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Despite Recovery ‘Roller Coaster,’ Ferguson Family Remains Hopeful



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George Ferguson knelt by his son Liam’s side as emergency crews arrived at their home on August 23, after Liam was struck on the head by a falling tree. Eleven days later, as he offered The Newtown Bee an update on Liam’s recovery, the elder Ferguson clearly had a hopeful and positive tone in his soft voice.

“Last night around midnight we got the call that they were ready to remove Liam’s ventilator tube, and after the procedure he was able to breathe on his own,” the senior Ferguson said.

But as anyone familiar with recuperation from a traumatic brain injury knows, the road to wellness is fraught with challenges.

In the space of about 12 hours on September 3, his mother’s updates on Liam’s GoFundMe page went from the hopeful message, “He’s breathing on his own, he’s alert, and doing well,” to relating that her son’s “roller coaster ride continues.”

To connect with the GoFundMe site - CLICK HERE

Following the removal of Liam’s breathing tube and a break in the fever he was suffering, Kathleen Ferguson arrived to visit him Wednesday and found him to be anxious, struggling, and in pain.

While asking visitors to the GoFundMe page established to help defray what are expected to be colossal medical expenses to “please keep your prayers coming,” Kathleen added, “Today starts a new chapter, and it was hard.”

The latest update came following somewhat more uplifting details from the family that included Kathleen asking Liam to squeeze her hand — and having him respond.

“A few times, each lasting just a few seconds, he lifted those heavy lids and I saw those big baby blues and I said, ‘Liam, it’s Mom. I love you. Squeeze my hand if you can hear me.’ And he squeezed my hand. Once I said, ‘Squeeze harder.’ And he squeezed harder,” Kathleen wrote. “I cried a lot of tears of joy today.”

Liam’s father also said doctors at Yale New Haven Hospital’s neurological ICU were able to bring him out of his anesthetized state long enough to witness Liam’s eyes tracking movements, and that a couple of days earlier, he responded to doctors’ requests to wiggle his fingers and toes.

Friends & Family Support

The Ferguson family and the hundreds of friends and strangers who have sent get well wishes and/or contributed over $112,000, to date, to the GoFundMe campaign set up by Liam’s sisters firmly believe Liam has the spirit to recover. George Ferguson reflected that compared to his condition a week earlier, and despite Wednesday’s circumstances, Liam’s progress has been “miraculous.”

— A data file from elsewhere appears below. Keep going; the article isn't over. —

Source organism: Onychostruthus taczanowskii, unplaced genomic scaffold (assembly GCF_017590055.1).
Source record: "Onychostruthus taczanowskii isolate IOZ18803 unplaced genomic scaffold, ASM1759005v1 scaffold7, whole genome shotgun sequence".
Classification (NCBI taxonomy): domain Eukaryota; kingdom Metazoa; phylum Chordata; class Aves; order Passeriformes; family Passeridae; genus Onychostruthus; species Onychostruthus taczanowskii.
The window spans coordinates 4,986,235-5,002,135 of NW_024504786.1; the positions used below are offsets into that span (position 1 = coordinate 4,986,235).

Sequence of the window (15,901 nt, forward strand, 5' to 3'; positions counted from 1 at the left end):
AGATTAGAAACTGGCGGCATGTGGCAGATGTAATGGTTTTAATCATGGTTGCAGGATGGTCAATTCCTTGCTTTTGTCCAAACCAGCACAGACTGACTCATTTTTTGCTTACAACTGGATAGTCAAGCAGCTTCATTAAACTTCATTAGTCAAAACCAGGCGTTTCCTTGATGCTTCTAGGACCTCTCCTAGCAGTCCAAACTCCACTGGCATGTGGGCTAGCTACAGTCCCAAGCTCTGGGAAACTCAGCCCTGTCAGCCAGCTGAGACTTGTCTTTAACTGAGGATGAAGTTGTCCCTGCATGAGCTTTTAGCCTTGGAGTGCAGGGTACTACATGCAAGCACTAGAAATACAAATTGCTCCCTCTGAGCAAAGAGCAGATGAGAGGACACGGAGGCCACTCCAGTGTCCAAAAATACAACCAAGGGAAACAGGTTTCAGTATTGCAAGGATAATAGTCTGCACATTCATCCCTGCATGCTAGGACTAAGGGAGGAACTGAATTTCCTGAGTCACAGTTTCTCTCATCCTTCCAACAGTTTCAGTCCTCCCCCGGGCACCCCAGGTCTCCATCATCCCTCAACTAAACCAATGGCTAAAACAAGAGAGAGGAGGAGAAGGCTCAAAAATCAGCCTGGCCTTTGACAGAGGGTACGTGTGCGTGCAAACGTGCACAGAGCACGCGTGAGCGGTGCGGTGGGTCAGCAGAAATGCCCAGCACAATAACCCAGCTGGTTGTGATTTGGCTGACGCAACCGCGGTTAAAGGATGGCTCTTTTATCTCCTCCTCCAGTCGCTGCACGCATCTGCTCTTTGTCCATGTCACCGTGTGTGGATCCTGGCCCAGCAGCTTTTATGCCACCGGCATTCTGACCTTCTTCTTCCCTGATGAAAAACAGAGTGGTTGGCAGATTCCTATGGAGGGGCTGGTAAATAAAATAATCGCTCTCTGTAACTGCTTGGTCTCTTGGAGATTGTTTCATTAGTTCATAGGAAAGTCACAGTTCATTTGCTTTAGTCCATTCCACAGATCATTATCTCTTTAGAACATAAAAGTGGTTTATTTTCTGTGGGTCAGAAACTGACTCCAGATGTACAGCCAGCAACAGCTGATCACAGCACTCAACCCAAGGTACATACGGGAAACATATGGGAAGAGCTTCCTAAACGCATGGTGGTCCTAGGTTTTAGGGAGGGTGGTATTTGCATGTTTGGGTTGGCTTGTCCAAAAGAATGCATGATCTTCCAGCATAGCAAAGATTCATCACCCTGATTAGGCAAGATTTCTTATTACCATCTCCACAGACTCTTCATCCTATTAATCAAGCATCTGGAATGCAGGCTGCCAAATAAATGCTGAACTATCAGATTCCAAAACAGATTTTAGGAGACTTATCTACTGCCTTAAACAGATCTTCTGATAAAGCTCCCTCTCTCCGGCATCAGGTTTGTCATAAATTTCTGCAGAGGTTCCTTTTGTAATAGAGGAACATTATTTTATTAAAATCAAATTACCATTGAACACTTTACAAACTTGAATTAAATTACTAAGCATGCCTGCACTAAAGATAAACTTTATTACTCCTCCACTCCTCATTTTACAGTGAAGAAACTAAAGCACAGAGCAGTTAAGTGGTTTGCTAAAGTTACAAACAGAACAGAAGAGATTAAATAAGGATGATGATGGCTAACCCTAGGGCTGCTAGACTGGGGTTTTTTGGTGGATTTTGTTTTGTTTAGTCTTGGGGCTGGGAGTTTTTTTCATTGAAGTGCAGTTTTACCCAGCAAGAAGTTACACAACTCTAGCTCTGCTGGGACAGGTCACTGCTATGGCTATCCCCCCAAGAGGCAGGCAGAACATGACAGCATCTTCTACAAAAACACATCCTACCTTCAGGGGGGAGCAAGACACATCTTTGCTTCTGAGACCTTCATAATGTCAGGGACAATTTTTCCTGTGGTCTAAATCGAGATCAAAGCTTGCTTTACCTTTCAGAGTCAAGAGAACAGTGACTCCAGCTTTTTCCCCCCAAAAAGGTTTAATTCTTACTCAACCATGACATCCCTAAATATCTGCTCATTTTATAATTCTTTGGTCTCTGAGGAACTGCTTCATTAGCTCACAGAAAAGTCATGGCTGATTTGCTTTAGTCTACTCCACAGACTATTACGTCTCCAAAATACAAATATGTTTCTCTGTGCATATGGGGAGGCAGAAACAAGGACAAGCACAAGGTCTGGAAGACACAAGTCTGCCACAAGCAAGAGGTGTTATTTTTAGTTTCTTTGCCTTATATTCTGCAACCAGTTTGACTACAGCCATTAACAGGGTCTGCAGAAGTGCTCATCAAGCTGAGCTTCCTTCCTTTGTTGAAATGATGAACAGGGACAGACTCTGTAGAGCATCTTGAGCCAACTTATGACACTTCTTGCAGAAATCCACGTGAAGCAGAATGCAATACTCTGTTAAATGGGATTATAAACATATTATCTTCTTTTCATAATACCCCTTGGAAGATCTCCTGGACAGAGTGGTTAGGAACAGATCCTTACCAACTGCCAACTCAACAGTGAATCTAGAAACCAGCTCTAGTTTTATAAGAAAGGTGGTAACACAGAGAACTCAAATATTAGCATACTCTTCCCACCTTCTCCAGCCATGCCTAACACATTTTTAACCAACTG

After a visit on September 1, George wrote, “Like most days it was a day filled with two emotions: Hope and Fear. Hope for Liam’s continued recovery. Fear that we may lose him or his progress will stall.”

“As for the joyful part of the day, the respiratory therapist visited Liam and the procedure really woke him up,” George Ferguson continued. “He opened his eyes, I called his name, he tracked my voice and looked straight at me. I told him I loved him and asked him to give me a wave, which he did. It made me happy.”

'Home Run'

Earlier that afternoon, Liam’s dad started reading The Outsiders, which he said was recommended by Liam’s middle school teacher.

“I asked Liam if he wanted me to keep reading. I asked him to put up one finger for Yes and two fingers for No,” his dad recalled. “He put up one finger. I then tested this again, asking him to put up two fingers, which he did. Home run.”

Those developments were drastically different than just one day earlier, when the elder Ferguson wrote that Liam “is on the schedule for tracheostomy and a feeding tube.”

Liam also continues to benefit from the love and prayers of his sisters, Kaitlyn and Casey, along with brother-in-law Doug Gerhardt, who have stepped back, allowing the bulk of limited visiting time to be utilized by George and Kathleen.

The family also previously said that Liam was able to be put on the state’s HUSKY insurance program since his injury, but they were still anticipating extremely costly medical bills to mount through his recovery process.

Liam, a trained medical response technician, was a member of Sandy Hook Fire & Rescue. He also formerly worked as an insurance claims representative.

Anyone interested in following Liam’s progress or donating to the family’s fundraising site can visit gofundme.com and search for Liam Ferguson.

Just 11 days after his family feared the worst following a traumatic head injury, Newtown’s Ferguson family is hopeful after seeing son and brother Liam exhibiting positive recognition of visitors, and breathing on his own. He is pictured in this July photo with puppy, Sophie. —photo courtesy Ferguson family
Liam Ferguson, far right, is pictured in a family photo with, from left, brother-in-law Doug Gerhardt, sister Casey, his 95-year-old grandmother, Norma White, brother-in-law David Santos, and sister Kaitlyn. The family shared “miraculous” recovery news September 2, just 11 days after Liam suffered a traumatic brain injury while clearing storm damage at his family home in Newtown. —photo courtesy Ferguson family
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